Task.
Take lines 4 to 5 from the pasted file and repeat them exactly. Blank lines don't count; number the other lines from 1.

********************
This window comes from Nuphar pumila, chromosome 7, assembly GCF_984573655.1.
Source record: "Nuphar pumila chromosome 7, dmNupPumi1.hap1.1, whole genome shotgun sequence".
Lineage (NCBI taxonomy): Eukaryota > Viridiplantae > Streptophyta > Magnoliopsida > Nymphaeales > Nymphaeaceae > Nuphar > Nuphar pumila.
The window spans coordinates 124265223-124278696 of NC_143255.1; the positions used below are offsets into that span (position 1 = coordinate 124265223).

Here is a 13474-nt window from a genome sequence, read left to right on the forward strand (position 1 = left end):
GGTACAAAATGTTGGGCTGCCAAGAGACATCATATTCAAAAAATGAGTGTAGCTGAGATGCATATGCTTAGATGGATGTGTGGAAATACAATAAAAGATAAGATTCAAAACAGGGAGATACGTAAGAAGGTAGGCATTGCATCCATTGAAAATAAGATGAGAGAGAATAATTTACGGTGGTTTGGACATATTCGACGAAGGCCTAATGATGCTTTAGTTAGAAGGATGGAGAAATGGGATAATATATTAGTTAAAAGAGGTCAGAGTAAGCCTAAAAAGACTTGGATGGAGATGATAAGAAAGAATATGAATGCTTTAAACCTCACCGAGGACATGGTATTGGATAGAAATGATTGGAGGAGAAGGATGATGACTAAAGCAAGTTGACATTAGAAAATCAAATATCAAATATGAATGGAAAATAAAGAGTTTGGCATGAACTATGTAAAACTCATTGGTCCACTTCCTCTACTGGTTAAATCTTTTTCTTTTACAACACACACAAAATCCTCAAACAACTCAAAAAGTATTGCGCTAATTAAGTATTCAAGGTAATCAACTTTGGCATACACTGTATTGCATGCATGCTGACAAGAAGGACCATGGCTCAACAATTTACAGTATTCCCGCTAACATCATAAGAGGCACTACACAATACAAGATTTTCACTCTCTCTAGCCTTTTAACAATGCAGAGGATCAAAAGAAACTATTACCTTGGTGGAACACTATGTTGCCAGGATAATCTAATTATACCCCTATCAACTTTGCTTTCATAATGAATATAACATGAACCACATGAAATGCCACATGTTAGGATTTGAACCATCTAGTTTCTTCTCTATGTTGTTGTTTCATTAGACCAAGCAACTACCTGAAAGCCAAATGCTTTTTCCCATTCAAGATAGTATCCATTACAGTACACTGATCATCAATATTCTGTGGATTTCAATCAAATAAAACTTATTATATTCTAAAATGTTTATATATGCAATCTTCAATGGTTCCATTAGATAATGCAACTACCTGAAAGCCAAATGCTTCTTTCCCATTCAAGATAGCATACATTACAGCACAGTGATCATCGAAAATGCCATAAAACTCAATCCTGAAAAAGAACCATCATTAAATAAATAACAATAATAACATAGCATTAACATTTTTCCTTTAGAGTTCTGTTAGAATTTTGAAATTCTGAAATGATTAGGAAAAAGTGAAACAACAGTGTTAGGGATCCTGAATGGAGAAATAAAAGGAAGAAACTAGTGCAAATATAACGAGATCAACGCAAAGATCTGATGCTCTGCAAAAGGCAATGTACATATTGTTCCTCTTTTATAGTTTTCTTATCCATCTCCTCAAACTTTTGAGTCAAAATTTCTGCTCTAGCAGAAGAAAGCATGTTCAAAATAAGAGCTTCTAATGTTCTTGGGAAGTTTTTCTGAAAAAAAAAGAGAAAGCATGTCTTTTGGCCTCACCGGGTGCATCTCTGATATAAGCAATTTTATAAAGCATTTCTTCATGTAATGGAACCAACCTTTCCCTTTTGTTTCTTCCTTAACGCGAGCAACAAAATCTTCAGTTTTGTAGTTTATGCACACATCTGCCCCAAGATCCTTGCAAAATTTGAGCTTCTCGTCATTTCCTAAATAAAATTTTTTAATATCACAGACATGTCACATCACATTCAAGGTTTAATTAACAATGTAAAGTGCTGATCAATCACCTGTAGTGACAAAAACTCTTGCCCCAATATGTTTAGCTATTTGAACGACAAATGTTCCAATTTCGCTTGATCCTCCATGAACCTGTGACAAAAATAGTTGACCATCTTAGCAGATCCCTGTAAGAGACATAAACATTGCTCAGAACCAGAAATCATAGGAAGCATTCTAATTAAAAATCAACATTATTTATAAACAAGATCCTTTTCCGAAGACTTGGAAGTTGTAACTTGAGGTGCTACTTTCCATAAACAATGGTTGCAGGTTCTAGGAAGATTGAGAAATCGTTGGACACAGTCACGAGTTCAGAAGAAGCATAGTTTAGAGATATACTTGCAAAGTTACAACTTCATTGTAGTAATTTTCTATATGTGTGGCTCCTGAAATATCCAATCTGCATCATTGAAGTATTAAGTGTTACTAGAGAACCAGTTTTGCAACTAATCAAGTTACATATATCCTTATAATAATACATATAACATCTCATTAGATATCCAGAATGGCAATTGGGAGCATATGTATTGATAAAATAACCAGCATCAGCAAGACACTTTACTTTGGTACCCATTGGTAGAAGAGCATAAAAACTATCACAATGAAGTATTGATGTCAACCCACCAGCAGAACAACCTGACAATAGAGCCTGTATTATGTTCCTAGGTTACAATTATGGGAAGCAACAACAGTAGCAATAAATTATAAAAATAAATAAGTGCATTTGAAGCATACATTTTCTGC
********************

The window spans coordinates 124265223-124278696 of NC_143255.1; the positions used below are offsets into that span (position 1 = coordinate 124265223).

Here is a 13474-nt window from a genome sequence, read left to right on the forward strand (position 1 = left end):